Profile of the Media Reality Division
The research of the Division takes place at the interface of communication studies and various social, technical and cultural sciences. We focus on three main thematic areas, including a broad spectrum of qualitative and quantitative methods of empirical social research:
Mediatization and Media Culture
The availability and dissemination of digital communication media and the extent of the (mediatized) everyday actions related to them are steadily increasing in a quantitative sense, but also from a qualitative point of view, media are sustainably shaping the various areas of society in terms of their meaning and significance. In order to understand this epochal transformation process and its cultural, social, economic and technological contexts, various theoretical concepts from communication science, such as those of media literacy and media culture, are further developed and empirically applied to current case studies, such as the healthy use of digital media and technologies in everyday life (research project Digital Stress in Everyday Media Life).
(Digital) Partizipation Research
Media represent an essential access to the world that enables participation in political and cultural life. Changes in media and society are producing a variety of new forms of media participation practices, multiplying the reference spaces for belonging and diverse the media contexts in which participation takes place. The research area conducts research e.g. on digital forms of local participation in neighborhoods, media repertoires of refugee families in Germany, and new forms of social intermediation through new media professions (e.g. political influencers). A special focus is also on the areas of counter-publicity, critical and alternative media, and the question of the extent to which citizens' media generate public value.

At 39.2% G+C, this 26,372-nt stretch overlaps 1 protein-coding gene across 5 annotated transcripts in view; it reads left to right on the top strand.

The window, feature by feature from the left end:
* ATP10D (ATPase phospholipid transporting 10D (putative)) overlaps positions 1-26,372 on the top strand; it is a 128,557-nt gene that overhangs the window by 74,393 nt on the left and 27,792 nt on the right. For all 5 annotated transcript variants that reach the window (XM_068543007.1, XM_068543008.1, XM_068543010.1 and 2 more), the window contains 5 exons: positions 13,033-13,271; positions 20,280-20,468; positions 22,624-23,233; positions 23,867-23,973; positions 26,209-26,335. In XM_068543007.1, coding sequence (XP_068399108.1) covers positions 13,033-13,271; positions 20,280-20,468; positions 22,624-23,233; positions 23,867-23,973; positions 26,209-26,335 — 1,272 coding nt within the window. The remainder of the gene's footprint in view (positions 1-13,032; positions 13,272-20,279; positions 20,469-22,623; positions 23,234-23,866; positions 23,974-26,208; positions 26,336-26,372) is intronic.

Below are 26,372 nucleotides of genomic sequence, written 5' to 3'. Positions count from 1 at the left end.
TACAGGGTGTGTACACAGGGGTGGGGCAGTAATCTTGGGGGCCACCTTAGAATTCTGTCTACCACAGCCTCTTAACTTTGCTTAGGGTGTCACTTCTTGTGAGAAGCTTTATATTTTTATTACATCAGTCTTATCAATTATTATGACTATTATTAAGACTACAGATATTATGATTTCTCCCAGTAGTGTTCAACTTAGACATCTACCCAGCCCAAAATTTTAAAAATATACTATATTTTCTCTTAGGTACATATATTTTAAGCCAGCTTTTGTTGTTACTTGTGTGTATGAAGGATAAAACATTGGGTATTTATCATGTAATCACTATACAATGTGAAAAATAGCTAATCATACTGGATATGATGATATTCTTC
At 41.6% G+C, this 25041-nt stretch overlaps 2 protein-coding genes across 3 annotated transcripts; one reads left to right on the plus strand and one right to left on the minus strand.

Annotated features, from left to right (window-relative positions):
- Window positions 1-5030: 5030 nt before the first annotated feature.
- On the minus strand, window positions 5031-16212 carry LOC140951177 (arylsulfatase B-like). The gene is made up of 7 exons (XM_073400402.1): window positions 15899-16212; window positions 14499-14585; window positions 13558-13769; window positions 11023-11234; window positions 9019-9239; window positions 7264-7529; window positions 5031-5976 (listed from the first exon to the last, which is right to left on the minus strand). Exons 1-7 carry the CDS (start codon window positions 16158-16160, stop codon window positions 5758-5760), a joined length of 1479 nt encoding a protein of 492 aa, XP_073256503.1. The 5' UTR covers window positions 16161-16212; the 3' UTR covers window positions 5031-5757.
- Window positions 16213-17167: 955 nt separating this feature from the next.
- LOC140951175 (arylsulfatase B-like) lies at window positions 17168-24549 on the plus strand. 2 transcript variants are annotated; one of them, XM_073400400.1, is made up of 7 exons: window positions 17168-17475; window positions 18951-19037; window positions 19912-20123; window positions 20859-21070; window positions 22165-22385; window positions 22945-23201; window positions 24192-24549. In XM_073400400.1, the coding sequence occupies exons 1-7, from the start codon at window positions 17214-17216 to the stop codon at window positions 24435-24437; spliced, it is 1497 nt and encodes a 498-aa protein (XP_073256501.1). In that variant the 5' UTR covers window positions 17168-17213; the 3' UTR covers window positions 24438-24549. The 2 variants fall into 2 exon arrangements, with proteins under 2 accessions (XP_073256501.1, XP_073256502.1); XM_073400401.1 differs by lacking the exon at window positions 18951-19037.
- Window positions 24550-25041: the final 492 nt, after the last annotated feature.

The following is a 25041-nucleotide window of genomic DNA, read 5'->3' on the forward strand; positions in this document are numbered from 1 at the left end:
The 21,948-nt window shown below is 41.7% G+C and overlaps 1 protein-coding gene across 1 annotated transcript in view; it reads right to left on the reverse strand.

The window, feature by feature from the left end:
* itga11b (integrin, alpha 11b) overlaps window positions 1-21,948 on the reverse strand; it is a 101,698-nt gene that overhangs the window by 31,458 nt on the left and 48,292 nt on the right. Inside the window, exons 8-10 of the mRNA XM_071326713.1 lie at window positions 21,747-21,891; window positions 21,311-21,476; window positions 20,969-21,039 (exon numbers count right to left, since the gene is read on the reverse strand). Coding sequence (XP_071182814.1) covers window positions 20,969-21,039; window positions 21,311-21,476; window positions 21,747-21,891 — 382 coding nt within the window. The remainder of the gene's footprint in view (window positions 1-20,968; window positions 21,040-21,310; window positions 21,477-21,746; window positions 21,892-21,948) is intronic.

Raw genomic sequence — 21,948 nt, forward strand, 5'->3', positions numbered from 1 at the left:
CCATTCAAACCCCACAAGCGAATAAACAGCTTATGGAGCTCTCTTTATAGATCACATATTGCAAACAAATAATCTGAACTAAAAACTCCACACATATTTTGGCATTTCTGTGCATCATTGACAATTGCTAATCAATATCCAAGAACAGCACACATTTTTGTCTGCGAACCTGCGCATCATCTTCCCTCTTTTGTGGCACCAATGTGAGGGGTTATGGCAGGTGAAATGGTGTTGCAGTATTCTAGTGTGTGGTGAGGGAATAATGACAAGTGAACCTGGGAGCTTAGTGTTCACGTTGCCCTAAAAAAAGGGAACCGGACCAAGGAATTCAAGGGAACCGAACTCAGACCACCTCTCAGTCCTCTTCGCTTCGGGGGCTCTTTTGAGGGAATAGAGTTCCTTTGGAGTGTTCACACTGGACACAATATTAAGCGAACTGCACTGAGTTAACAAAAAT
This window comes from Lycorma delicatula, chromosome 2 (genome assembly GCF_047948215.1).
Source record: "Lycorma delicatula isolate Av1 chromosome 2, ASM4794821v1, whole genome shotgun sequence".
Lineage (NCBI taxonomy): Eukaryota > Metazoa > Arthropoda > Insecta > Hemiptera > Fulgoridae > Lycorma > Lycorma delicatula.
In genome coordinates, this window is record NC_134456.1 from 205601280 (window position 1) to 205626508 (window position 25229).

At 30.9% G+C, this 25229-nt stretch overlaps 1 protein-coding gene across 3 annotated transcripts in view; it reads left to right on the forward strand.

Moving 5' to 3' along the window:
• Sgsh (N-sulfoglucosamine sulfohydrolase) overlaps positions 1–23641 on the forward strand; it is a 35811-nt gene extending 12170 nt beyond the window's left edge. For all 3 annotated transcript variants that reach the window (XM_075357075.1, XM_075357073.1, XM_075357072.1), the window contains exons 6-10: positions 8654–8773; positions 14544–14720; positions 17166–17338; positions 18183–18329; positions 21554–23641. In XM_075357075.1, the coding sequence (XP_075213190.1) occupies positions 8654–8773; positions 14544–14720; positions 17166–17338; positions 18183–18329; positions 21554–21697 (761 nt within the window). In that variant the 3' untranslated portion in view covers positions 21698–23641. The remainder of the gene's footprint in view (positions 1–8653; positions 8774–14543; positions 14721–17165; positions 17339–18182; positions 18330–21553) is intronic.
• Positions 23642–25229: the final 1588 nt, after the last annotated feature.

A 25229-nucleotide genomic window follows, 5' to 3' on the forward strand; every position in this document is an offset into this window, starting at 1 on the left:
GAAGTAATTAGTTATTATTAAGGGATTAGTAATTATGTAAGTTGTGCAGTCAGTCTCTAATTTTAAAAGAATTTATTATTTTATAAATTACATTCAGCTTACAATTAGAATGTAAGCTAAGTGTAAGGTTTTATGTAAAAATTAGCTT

Virtualization and Digital Methods
Buzzwords such as gamification, augmented and virtual reality, and metaverse make it clear that many areas of the everyday world can now be considered 'digitized' and 'virtualized'. The establishment, appropriation and future scenarios of digitalization and virtualization are being investigated both application-specifically and with regard to social and public contexts (e.g. research projects KodiLL and HoloBörse). The further development of the methods of qualitative social research with a focus on the digitization of the survey, especially with regard to long-term studies, is being continuously advanced.
The department supports the initiative for public communication science: https://oeffentliche-kowi.org